Posts Tagged 'sexuality'

Femininity/Masculinity is not Femaleness/Maleness

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I Blame the Patriarchy has a really interesting post about how the performance of femininity is inherently problematic in that it isn’t really a choice, though perhaps the degree to which we participate is.

I don’t consider myself one who does much performing of femininity – beyond a bit of eyeliner and mascara (i.e. no heels, no uncomfortable clothes that restrict movement, etc) – though I don’t know how a video of my conversations with the world would hold up to scrutiny. I don’t think I do meek/giggly/etc, but I can’t be sure.

IBTP’s stated test for femininity is to imagine a member of the dominant class performing the action in question. If it seems asinine, then voila, we’re looking at a gendered behaviour.

Does the opposite would hold true? Would a performance of masculinity look foolish if done by a female? To some extent the female might seem tomboyish, but not mockable the same way a femininity-performing male would.

What would we say were masculine behaviours? Harassing women? Liking tools/sports/cars? Being unemotional? Being violent?

What would the world look like without gendered performance? Where people’s behaviours exclusively reflected personality and inclination rather than socially dictated roles?


On Aging and Sex

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[Roth’s novels] were also paeans to masculine sexuality, which remains potent long after the ravages of the body have removed the ability to do anything about it.

That Shakespearean Rag’s review of Philip Roth’s The Humbling made me think of the notable old white guys whose work addresses the perceived injustice of the failing body with the active sex drive, whether through wish-fulfilling narrative fantasy or cruel mockery, and contrast them with the fewer instances of older female writers exploring the same situation.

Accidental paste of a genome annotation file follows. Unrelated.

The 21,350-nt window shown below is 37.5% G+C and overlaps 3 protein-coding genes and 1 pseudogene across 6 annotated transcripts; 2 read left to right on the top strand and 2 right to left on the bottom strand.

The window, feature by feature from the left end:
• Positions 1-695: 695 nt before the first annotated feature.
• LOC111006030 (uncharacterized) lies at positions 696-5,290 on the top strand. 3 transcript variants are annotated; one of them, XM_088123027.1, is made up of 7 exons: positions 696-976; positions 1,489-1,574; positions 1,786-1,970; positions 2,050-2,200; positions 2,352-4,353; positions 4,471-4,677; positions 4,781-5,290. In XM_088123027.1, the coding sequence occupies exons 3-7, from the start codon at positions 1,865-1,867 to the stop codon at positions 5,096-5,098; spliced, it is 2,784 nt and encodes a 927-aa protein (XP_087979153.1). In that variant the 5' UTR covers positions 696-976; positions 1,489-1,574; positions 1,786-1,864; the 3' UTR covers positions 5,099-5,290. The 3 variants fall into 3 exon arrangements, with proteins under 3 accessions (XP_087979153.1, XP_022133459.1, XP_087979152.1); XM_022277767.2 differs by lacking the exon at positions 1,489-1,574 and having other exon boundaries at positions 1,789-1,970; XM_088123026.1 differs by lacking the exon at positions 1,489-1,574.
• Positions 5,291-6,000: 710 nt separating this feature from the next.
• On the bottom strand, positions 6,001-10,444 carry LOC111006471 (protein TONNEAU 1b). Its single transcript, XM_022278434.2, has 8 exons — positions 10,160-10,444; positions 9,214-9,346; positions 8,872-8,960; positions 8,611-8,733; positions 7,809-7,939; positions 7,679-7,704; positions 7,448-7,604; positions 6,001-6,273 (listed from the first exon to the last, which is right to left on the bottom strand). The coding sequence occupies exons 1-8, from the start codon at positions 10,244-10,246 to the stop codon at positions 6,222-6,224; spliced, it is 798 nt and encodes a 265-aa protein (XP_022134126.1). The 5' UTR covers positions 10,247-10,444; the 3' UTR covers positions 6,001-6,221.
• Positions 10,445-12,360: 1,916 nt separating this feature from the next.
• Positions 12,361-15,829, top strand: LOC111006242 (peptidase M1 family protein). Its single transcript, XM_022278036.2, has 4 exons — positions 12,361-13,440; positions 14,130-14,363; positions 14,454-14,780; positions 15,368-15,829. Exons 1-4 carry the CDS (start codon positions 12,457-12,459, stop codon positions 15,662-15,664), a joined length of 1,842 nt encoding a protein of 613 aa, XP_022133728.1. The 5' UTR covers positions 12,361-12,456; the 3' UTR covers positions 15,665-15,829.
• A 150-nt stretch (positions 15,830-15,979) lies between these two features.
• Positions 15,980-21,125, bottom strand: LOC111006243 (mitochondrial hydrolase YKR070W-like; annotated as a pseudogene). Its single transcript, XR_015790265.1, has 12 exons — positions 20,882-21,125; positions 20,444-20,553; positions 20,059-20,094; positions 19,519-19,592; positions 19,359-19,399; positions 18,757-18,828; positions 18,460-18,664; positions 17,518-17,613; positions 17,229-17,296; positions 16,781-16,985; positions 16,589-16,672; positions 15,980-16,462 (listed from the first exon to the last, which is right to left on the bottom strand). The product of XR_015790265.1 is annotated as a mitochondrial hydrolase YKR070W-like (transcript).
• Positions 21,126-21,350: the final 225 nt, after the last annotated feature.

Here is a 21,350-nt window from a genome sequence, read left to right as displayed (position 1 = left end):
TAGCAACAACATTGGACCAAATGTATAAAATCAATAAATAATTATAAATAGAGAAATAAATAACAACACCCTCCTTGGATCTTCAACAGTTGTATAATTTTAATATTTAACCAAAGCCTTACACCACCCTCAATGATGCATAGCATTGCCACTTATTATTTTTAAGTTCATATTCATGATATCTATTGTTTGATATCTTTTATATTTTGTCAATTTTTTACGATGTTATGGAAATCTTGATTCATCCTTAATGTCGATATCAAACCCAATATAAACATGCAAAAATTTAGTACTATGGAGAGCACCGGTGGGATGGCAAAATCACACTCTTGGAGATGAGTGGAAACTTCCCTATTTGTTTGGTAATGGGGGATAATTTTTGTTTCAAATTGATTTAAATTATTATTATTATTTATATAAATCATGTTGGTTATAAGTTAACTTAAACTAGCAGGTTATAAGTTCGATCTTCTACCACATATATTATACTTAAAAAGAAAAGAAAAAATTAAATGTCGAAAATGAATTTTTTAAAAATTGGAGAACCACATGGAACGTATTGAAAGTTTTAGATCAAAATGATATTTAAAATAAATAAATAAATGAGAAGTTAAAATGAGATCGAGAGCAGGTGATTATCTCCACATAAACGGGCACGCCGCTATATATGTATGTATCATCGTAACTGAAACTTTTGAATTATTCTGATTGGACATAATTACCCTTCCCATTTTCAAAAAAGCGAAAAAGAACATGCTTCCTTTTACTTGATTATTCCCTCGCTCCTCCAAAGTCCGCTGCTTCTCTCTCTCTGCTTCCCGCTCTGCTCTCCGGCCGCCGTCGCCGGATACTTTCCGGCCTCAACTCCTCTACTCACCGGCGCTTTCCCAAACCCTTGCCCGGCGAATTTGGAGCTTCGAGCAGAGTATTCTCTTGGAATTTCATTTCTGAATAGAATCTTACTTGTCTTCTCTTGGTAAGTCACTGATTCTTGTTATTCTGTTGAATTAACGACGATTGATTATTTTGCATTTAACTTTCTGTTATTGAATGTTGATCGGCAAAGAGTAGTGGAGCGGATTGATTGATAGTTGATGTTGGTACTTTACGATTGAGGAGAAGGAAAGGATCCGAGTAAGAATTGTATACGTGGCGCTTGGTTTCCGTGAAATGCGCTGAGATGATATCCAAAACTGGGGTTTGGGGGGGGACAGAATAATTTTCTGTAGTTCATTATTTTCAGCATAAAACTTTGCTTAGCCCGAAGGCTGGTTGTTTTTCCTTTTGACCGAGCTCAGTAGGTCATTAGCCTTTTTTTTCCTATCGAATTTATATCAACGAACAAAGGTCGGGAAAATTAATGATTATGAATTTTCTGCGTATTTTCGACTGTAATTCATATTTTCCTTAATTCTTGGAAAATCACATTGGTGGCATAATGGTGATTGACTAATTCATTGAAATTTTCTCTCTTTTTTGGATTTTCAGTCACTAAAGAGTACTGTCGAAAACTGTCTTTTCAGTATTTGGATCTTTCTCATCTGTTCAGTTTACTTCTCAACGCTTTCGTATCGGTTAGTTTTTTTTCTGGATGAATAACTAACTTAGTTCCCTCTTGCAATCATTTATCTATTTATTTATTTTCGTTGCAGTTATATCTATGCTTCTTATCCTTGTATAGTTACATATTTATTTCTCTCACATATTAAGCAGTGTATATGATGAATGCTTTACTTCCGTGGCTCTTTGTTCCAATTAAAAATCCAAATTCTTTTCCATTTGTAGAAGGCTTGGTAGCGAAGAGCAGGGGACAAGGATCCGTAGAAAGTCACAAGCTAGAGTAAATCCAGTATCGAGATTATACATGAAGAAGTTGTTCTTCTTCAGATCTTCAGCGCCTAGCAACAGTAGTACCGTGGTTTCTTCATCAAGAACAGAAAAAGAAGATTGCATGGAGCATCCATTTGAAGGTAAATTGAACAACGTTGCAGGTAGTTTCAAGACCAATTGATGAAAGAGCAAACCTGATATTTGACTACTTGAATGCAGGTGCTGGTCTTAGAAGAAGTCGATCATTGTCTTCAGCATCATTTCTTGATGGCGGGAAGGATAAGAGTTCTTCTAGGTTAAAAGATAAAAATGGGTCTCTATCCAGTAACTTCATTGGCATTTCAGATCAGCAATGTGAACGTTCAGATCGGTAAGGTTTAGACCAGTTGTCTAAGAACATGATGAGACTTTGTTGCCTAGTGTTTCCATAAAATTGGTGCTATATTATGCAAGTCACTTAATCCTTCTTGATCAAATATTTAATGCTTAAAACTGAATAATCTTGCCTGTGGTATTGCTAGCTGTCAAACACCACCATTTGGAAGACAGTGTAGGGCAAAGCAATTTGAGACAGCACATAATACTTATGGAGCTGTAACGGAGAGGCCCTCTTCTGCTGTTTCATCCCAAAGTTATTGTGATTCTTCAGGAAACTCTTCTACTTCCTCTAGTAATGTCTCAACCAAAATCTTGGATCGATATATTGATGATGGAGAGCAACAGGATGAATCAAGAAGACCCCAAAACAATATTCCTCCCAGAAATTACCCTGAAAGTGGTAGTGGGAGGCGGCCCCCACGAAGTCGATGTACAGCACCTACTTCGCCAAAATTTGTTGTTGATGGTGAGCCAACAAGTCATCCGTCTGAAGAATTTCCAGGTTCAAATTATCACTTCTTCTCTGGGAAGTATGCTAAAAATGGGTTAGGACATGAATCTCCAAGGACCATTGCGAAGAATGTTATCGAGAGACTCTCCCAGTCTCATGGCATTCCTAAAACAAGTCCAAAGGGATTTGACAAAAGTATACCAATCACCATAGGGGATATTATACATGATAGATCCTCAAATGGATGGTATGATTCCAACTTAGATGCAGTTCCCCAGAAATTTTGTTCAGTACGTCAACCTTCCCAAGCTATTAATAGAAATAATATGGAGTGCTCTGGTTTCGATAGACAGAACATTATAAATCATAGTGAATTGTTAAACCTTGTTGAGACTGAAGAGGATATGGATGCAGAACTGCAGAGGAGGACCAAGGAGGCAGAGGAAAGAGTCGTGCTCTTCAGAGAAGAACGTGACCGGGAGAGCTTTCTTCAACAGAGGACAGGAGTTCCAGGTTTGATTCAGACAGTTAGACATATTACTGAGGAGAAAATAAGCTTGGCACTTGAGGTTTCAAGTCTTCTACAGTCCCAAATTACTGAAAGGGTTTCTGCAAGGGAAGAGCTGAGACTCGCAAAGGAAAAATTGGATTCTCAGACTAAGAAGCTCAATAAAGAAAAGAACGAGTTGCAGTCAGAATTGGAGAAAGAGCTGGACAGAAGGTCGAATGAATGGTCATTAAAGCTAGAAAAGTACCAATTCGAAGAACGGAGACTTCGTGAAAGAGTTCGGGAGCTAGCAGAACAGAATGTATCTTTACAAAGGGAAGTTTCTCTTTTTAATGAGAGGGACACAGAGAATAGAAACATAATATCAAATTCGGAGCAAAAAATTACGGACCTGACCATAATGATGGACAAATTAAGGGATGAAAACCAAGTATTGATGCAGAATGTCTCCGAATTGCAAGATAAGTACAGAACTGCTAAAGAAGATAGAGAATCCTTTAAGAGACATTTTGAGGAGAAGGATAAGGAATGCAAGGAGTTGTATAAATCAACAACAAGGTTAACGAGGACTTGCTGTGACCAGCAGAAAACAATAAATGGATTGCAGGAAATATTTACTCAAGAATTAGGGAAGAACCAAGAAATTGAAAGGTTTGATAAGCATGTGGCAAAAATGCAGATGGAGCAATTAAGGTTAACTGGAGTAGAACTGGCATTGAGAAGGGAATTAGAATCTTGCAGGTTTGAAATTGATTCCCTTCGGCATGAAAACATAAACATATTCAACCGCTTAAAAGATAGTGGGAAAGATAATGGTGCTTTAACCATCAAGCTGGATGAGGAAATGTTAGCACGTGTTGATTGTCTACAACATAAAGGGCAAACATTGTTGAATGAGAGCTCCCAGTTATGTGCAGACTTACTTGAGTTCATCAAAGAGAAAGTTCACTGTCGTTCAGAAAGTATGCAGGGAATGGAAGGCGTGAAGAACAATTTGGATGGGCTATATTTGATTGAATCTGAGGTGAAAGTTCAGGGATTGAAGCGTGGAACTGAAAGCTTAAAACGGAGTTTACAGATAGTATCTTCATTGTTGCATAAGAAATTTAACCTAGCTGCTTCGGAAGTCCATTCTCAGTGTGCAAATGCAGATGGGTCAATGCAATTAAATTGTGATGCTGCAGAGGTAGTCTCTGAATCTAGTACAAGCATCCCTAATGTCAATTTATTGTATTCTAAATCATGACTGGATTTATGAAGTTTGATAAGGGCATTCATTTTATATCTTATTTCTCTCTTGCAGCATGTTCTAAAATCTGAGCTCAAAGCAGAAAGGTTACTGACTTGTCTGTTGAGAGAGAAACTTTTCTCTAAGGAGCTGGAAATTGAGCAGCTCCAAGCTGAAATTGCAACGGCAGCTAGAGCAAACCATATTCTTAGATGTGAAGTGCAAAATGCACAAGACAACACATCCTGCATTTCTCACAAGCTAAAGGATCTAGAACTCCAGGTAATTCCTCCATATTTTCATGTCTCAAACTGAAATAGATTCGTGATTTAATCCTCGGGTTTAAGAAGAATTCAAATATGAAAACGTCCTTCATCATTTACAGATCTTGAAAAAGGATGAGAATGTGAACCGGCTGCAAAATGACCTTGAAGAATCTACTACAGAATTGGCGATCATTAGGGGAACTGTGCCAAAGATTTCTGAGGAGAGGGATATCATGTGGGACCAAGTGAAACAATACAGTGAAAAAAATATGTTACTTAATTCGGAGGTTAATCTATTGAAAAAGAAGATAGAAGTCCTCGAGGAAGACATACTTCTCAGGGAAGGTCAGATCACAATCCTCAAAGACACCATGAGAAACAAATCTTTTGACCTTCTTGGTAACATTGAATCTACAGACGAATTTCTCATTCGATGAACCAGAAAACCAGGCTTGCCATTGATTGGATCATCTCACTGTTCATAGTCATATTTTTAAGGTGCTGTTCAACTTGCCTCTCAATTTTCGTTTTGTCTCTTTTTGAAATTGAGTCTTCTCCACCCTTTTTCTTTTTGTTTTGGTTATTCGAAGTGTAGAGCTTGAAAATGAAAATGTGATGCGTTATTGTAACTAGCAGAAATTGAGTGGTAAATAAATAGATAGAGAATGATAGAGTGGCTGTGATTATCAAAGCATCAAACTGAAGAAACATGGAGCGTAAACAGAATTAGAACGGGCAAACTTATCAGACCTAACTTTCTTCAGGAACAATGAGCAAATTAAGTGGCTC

Simone de Beauvoir’s The Mandarins looks at (among many other things) the fading sexuality of an older women who cannot enjoy the present without a painful awareness of her own age and future asexuality. Diana Athill’s latest biography, Somewhere Towards the End, deliberately takes a rather sensible and unapologetic view about her own independent sexuality, its final flowering (if you will pardon the phrase) and its ultimate and total disappearance.

Which is crueler? The male body that, once developed (over, on average, eight gawky and masturbation-filled years), never loses its sexuality and urges, only weakens their potency and lessens their frequency, or the female body, that enters fecundity in a maelstrom of hormones (the rapid four years of sudden breasts and awareness of the lunar calendar), whose development is quicker but whose peak is later, and who later returns to the asexuality of youth, but for the memory of experience, after another short and unpleasant hormonal battle?

Ultimately, the desire is for the same thing – the possession of the young body. I was going to say the young female body, but one must except the homosexual men in this case. However old the male body becomes, it is still capable of arousal, still, then, susceptible to the attractions of the young and nubile. The female body, on the other hand, has a greater disconnection between the mind and body. While the mind may crave or pine or what have you, the body cannot respond.

One sex has an ever-responsive libido (however incapable of action the rest of the corpus might be), and the other with a body that returns to the disinterest of childhood, without the curiosity.

Of course, the medical community has found ways to work around this – with the male, rendering him capable of performance, and with the female, producing a steady dose of hormones that stave off the rapid aging that comes with the stoppage of natural hormone production.

One could ask why aren’t we all on the same timeline, and be met with the biological determinists who would point out that the male body producing viable sperm until death is more likely to succeed genetically, whereas the female body, who, with age, is less and less capable of enduring pregnancy and childbirth, is better off without the strain after a certain point.

But I want to know which is better or worse – or if we must simply shrug our shoulders and label it different. On the one hand, one always has hope, and on the other, one has a kind of freedom, but a freedom that entails exclusion.

With the literary evidence mentioned, I have to say it is the women who seem the most calm and accepting, whereas the men seem to be in the grip of an epic tragedy which involves a significant amount of embarrassment. And yet, what is there but acceptance when hope is gone?


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